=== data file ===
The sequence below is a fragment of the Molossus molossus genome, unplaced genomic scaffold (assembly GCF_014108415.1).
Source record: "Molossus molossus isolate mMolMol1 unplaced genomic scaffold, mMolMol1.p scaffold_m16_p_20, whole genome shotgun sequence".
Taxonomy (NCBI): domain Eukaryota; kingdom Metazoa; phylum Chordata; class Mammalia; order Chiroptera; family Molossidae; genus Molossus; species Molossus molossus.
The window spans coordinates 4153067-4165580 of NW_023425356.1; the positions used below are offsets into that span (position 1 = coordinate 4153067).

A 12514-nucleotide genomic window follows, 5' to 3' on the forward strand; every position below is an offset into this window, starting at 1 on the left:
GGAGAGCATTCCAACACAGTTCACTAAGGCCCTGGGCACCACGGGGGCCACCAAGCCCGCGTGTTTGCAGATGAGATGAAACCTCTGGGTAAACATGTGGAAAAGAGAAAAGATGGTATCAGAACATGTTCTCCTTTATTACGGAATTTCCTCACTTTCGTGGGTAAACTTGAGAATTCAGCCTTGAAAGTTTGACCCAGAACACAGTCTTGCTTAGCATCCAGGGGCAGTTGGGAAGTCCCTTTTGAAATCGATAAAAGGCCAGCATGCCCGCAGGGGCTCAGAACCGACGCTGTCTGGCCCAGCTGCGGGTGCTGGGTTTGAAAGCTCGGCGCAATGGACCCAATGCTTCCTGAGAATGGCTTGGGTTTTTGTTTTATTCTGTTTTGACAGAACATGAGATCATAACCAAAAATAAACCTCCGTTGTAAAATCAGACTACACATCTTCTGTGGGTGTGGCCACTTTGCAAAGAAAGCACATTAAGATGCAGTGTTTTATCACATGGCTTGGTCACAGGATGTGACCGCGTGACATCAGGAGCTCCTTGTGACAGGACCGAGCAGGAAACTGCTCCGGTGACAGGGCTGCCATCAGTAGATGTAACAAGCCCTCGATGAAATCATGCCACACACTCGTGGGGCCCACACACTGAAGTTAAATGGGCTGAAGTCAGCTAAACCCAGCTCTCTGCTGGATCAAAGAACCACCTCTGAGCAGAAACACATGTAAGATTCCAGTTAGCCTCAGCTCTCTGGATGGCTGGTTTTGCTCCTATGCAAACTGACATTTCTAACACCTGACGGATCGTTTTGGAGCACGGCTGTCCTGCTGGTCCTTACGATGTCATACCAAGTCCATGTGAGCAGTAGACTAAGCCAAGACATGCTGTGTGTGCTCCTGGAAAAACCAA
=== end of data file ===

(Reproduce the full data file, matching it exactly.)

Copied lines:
The sequence below is a fragment of the Molossus molossus genome, unplaced genomic scaffold (assembly GCF_014108415.1).
Source record: "Molossus molossus isolate mMolMol1 unplaced genomic scaffold, mMolMol1.p scaffold_m16_p_20, whole genome shotgun sequence".
Taxonomy (NCBI): domain Eukaryota; kingdom Metazoa; phylum Chordata; class Mammalia; order Chiroptera; family Molossidae; genus Molossus; species Molossus molossus.
The window spans coordinates 4153067-4165580 of NW_023425356.1; the positions used below are offsets into that span (position 1 = coordinate 4153067).

A 12514-nucleotide genomic window follows, 5' to 3' on the forward strand; every position below is an offset into this window, starting at 1 on the left:
GGAGAGCATTCCAACACAGTTCACTAAGGCCCTGGGCACCACGGGGGCCACCAAGCCCGCGTGTTTGCAGATGAGATGAAACCTCTGGGTAAACATGTGGAAAAGAGAAAAGATGGTATCAGAACATGTTCTCCTTTATTACGGAATTTCCTCACTTTCGTGGGTAAACTTGAGAATTCAGCCTTGAAAGTTTGACCCAGAACACAGTCTTGCTTAGCATCCAGGGGCAGTTGGGAAGTCCCTTTTGAAATCGATAAAAGGCCAGCATGCCCGCAGGGGCTCAGAACCGACGCTGTCTGGCCCAGCTGCGGGTGCTGGGTTTGAAAGCTCGGCGCAATGGACCCAATGCTTCCTGAGAATGGCTTGGGTTTTTGTTTTATTCTGTTTTGACAGAACATGAGATCATAACCAAAAATAAACCTCCGTTGTAAAATCAGACTACACATCTTCTGTGGGTGTGGCCACTTTGCAAAGAAAGCACATTAAGATGCAGTGTTTTATCACATGGCTTGGTCACAGGATGTGACCGCGTGACATCAGGAGCTCCTTGTGACAGGACCGAGCAGGAAACTGCTCCGGTGACAGGGCTGCCATCAGTAGATGTAACAAGCCCTCGATGAAATCATGCCACACACTCGTGGGGCCCACACACTGAAGTTAAATGGGCTGAAGTCAGCTAAACCCAGCTCTCTGCTGGATCAAAGAACCACCTCTGAGCAGAAACACATGTAAGATTCCAGTTAGCCTCAGCTCTCTGGATGGCTGGTTTTGCTCCTATGCAAACTGACATTTCTAACACCTGACGGATCGTTTTGGAGCACGGCTGTCCTGCTGGTCCTTACGATGTCATACCAAGTCCATGTGAGCAGTAGACTAAGCCAAGACATGCTGTGTGTGCTCCTGGAAAAACCAA